Question of the Week When I send an email, when do I use the Bcc field?
-- Dhendup, Paro
When you compose an email, you can send it to three groups of recipients: “To”, “Cc” and “Bcc”. I’m sure you are familiar with “To” field, which is used to enter the email addresses of the main, or primary, recipients of the message. Often this is the only field used.
Now let’s move on to “Cc”, which stands for “Carbon copy” - a sentimental reminder of the old times when copies of letters were made using carbon paper! In the “Cc” area, the sender enters email addresses of recipients who do not need to act upon the email. The Cc’d people are not the primary recipients of the email; they receive a copy for informational purpose only. Employees often add their managers to the “Cc” list, to let them know about an email that they sent and keep them “in the loop”. By the way, as a courtesy to the recipients, it is good practice to mention in the email itself that people were Cc’d (“I am also Cc’ing my manager and the department head”). Note that in Gmail, you must click on the “Add Cc” link (just below the To field) to avail this field.
The list of “To” and “Cc” recipients becomes part of the email message, so everyone who receives the message can see the list of all “To” and “Cc” recipients.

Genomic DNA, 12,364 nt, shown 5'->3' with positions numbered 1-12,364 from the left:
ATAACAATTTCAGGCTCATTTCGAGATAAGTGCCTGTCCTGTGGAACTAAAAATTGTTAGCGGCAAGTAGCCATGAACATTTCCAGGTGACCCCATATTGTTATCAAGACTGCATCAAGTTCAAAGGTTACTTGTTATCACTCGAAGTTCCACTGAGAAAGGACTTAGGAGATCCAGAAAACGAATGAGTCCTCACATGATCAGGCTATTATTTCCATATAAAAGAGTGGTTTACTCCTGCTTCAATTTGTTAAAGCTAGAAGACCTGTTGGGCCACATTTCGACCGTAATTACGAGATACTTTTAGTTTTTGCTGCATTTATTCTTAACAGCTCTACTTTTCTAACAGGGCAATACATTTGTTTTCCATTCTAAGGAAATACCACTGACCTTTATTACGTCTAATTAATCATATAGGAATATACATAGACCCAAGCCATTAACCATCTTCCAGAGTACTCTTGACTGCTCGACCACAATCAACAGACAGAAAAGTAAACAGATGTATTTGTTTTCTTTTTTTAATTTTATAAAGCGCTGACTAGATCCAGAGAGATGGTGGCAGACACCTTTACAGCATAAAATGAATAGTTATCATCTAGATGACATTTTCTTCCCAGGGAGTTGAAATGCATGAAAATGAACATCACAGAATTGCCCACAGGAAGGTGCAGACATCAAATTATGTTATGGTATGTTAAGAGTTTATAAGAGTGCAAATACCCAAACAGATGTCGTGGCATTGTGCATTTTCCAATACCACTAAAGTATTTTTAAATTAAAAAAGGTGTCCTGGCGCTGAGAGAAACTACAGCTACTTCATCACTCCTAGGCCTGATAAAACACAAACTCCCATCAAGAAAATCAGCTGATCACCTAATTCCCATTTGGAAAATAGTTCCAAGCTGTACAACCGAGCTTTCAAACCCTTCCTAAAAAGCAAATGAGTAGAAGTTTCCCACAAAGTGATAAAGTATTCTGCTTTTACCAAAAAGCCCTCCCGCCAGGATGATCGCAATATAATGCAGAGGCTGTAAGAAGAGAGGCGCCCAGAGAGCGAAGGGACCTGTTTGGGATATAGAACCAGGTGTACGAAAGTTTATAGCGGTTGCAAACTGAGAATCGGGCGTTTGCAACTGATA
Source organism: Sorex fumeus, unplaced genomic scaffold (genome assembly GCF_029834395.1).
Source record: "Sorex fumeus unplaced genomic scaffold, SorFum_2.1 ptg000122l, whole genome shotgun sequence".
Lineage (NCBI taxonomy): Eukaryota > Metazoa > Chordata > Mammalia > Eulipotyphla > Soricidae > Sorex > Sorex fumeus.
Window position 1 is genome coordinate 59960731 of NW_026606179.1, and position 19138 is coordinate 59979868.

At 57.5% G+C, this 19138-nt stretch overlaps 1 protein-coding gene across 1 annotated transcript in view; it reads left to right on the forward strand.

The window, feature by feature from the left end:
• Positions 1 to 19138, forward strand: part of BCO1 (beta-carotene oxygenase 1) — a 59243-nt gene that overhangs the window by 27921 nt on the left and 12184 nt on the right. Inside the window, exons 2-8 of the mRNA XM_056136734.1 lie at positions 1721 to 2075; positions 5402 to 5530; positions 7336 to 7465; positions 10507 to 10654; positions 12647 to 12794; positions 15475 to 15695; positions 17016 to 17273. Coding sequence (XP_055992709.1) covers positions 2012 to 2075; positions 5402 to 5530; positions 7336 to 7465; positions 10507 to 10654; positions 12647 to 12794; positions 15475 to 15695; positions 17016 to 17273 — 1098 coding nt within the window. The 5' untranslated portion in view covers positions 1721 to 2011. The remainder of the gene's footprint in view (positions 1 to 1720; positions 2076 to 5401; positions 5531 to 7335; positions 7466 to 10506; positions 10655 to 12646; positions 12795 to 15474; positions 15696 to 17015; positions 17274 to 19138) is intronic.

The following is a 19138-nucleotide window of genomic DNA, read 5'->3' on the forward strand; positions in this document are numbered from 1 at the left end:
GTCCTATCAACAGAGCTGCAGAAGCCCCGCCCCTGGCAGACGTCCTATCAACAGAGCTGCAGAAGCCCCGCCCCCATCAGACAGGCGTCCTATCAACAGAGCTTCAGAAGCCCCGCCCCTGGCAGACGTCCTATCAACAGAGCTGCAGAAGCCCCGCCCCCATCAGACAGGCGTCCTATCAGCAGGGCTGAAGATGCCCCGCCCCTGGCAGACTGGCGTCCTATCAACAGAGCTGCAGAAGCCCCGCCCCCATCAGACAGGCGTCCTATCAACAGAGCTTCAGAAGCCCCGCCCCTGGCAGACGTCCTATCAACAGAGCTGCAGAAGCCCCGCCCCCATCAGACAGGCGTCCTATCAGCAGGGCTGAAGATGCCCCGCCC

Now to your original question, the “Bcc”, which stands for “Blind carbon copy”. This is a little tricky! People in the Bcc list also receive a copy of the email. However, the list of Bcc recipients is NOT part of the email message and is concealed from the recipients of the email. People who receive the email cannot see the list of recipients in the Bcc list.
There are two main uses for Bcc. The most popular use is sending mass emails (for example, newsletters) without revealing the list of recipients. By putting the list of email addresses in the Bcc field, recipients will not know who else got the mass email. Very handy! For example, Kuensel places all recipients of the PDF newspaper edition in the Bcc field, so that recipients cannot see each others’ email addresses.
Secondly, say you want to copy a friend on an email you’re sending, but you don’t want the “To” and “Cc” recipients to know that you copied your friend. You add your friend to the Bcc list. He will get a copy, but none of the recipients will know. This is a bit sneaky, but also risky: If your friend decides to “Reply All” to this message, his reply will be sent to you as well as to all “To” and “Cc” recipients. Suddenly, the original recipients of the message might realize that you sent the message to extra people “behind their back”. Embarrassing!
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